The Estevan and Weyburn Fire Departments don't always get together to train, but when they do...they learn and exchange valuable knowledge and experience in a variety of areas.
Twas the case Tuesday night, as members of both units came together in Estevan to conduct a few vehicle extrication scenarios, and learn from each other's methods and tools.
However, before the guys and gals donned the gear of their profession, the visitors had a gift for their hosts.
"Our brothers and sisters in the Weyburn Fire Department and the Weyburn Fire Fighters Association wanted to make a presentation on behalf of the WFFA to the Estevan Fire Fighters' Association, a gift to commemorate the opening of the new fire station," explained Fire Chief Dale Feser.
"They presented us a very beautiful plaque with the Estevan Fire Department logo and our mission statement on it, with a beautiful background with firefighters."
The training then commenced, which involved simulated car wrecks and various scenarios to solve.
"With the Weyburn Fire Department being here, they had some newer and updated extrication tool technology. They are using rechargeable batteries, whereas we are still using conventional hydraulic rescue and extrication tools. We thought it'd be a pretty good training scenario, where we could set up a couple cars and then both fire departments can switch around and use the different tools and see the pros and cons," Feser shared.
The crews worked through procedures that involved the removal of all four doors, windshield and side glass removal, and roof removal. They also conducted drills involving a 'dash roll', a scenario where a crash victim may find themselves pinned under the steering wheel and assembly or dashboard.
"One of the pros for those tools (battery operated extrication devices) is that they are a little more accessible. You just have a battery, you don't have a bunch of hydraulic cables, cords and hoses hanging off it. The downside to them is that, when it's chilly, it's like any other rechargeable battery, you can only get approximately 15 minutes of work time out of them. Our conventional tools run off a hydraulic pump and we have an indefinite work time on that, it doesn't seem to be as susceptible to cold weather environments," said Feser.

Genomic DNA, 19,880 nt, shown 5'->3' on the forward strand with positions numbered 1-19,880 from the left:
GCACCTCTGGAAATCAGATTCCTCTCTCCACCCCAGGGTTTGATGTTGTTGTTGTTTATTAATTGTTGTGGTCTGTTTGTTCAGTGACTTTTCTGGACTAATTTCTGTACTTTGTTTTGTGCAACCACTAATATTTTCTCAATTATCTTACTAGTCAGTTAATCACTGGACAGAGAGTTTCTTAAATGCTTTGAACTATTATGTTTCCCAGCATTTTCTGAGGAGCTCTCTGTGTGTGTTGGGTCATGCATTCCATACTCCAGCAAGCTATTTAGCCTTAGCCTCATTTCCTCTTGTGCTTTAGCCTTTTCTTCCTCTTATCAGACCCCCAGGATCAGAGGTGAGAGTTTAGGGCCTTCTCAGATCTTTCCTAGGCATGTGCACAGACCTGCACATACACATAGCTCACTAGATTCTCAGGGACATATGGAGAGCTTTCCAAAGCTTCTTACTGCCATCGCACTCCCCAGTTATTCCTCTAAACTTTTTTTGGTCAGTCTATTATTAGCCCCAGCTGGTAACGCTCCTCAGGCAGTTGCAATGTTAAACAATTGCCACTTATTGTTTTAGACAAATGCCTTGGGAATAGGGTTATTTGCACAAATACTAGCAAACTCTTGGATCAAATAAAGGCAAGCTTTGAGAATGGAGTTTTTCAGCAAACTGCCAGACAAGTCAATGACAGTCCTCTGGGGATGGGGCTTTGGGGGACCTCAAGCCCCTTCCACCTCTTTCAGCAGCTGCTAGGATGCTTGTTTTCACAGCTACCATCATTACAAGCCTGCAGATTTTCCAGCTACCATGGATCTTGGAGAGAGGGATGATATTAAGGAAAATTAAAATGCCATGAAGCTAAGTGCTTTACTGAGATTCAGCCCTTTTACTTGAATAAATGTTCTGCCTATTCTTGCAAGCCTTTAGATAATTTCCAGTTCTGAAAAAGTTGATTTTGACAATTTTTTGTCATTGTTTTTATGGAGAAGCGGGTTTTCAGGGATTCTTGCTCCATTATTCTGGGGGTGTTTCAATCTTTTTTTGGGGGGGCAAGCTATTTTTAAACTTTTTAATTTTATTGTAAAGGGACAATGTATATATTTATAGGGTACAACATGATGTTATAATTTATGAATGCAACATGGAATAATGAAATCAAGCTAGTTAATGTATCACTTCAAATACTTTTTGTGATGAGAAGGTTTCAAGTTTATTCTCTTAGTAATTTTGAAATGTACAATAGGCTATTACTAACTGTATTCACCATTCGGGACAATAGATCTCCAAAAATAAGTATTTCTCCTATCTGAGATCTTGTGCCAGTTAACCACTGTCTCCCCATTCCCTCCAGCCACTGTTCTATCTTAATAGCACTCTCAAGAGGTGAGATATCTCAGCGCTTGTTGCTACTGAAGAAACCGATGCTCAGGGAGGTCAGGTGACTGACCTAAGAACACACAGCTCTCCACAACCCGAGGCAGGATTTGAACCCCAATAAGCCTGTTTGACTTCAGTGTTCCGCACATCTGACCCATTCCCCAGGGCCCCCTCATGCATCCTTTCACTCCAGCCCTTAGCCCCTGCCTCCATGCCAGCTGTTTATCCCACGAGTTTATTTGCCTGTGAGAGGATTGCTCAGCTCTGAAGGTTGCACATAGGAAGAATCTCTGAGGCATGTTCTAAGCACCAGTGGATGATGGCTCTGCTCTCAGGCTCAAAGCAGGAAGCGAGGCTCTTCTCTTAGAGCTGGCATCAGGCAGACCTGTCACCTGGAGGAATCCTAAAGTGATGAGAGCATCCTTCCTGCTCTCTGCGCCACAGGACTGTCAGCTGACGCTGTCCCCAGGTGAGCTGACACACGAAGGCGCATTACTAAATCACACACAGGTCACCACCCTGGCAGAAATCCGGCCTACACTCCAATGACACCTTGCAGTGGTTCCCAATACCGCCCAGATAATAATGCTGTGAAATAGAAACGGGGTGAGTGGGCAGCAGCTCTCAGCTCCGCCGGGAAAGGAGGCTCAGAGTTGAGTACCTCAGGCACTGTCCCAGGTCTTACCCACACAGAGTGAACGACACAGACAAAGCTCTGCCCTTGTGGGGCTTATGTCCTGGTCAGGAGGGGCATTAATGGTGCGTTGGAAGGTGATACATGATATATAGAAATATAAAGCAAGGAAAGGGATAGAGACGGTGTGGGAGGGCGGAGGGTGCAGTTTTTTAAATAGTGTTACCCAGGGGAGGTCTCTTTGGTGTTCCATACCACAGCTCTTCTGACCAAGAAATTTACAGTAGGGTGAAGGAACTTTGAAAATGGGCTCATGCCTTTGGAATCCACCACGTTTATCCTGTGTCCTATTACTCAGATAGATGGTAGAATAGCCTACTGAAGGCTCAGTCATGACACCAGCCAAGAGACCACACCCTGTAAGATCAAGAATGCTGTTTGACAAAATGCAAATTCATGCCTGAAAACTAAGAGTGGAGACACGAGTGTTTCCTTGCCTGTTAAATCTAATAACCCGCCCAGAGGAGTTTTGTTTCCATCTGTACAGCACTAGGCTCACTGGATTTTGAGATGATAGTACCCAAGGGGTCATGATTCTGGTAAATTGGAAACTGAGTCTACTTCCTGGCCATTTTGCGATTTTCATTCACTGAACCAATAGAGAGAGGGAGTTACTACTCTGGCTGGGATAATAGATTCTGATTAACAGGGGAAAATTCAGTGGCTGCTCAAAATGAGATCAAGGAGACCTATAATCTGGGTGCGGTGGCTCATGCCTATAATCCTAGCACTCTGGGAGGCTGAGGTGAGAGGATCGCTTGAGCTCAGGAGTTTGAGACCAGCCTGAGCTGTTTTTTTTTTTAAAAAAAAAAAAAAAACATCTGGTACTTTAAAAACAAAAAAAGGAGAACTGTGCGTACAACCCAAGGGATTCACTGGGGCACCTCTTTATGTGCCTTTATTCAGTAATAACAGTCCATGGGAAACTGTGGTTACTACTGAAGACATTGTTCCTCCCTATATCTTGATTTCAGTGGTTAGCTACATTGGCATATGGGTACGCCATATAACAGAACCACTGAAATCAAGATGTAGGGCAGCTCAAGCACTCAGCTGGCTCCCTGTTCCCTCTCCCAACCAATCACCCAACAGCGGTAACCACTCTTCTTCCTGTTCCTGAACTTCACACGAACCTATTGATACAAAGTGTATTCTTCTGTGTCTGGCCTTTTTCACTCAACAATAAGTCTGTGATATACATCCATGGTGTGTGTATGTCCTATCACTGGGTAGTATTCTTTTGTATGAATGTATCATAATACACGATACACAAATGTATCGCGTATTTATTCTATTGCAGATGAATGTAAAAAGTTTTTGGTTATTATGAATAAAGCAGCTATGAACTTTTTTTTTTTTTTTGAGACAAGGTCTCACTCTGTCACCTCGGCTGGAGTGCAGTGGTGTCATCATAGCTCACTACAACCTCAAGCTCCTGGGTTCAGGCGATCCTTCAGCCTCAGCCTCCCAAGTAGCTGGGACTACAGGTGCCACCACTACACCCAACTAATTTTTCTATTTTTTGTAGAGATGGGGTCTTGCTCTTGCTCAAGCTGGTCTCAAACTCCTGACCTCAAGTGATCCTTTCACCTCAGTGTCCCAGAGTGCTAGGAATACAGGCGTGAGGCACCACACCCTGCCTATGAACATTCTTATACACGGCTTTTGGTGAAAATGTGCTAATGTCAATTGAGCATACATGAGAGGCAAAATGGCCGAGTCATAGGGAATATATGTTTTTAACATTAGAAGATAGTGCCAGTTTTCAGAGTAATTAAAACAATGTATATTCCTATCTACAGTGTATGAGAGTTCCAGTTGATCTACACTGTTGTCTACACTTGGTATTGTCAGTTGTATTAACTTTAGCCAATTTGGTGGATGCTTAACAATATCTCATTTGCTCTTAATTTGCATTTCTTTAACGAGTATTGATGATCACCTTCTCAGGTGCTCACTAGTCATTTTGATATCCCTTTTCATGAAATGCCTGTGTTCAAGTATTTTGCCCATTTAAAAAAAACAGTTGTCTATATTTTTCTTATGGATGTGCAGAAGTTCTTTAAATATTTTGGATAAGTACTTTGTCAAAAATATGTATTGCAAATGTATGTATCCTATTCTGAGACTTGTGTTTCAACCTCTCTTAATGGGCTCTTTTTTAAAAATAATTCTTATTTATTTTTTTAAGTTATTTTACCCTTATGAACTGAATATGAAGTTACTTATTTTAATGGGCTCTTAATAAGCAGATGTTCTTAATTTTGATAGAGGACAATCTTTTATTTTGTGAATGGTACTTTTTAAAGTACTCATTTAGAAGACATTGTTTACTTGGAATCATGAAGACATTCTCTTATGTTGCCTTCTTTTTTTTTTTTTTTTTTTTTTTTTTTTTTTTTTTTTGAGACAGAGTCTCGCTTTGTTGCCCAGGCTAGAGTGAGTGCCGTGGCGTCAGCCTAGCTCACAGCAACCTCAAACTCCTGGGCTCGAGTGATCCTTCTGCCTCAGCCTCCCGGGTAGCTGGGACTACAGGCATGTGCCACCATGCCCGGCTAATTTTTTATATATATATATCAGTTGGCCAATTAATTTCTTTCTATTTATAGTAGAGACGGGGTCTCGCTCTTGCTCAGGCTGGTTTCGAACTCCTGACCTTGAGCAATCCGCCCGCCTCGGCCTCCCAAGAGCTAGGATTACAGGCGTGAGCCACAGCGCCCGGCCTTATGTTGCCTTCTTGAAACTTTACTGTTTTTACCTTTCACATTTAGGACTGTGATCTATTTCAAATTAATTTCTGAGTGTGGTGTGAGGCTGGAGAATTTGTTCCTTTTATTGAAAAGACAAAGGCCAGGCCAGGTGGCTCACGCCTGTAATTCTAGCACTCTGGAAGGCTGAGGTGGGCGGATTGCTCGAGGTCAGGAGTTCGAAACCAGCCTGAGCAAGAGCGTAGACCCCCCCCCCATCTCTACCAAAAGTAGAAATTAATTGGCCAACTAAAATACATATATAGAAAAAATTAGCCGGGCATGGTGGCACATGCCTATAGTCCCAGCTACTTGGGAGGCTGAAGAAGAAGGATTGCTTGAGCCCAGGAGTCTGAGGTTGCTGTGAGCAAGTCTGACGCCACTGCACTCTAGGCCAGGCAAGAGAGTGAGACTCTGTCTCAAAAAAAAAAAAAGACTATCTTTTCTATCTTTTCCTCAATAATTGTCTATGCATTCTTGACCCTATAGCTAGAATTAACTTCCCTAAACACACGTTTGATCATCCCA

"Both sets of tools have merit. We were more interested in seeing what the differences were in the cutting forces of the tips of the sheer as well as the extension rams and the spreaders, which are conventionally called the Jaws of Life."
He added that, currently, they will be sticking with their present equipment as there is no provision in the budget to upgrade their tools. However, with the advancement of stronger materials in vehicle construction, the Chief noted that an upgrade will be neccesary in the next couple years, though there are always ways to work with the equipment they have on scene.
While the two departments aren't frequent partners on such training days, Feser hopes that will change in the future.
"We look forward and cherish working with our fellow firefighters right across the southern portion of the province. I definitely see a lot more inter-agency training between the two cities here in the near future, as we start looking at some of the specialty courses where we have to bring in instructors. There's no reason why two cities can't benefit from that and share the cost, rather than the cost being the sole burden of one city."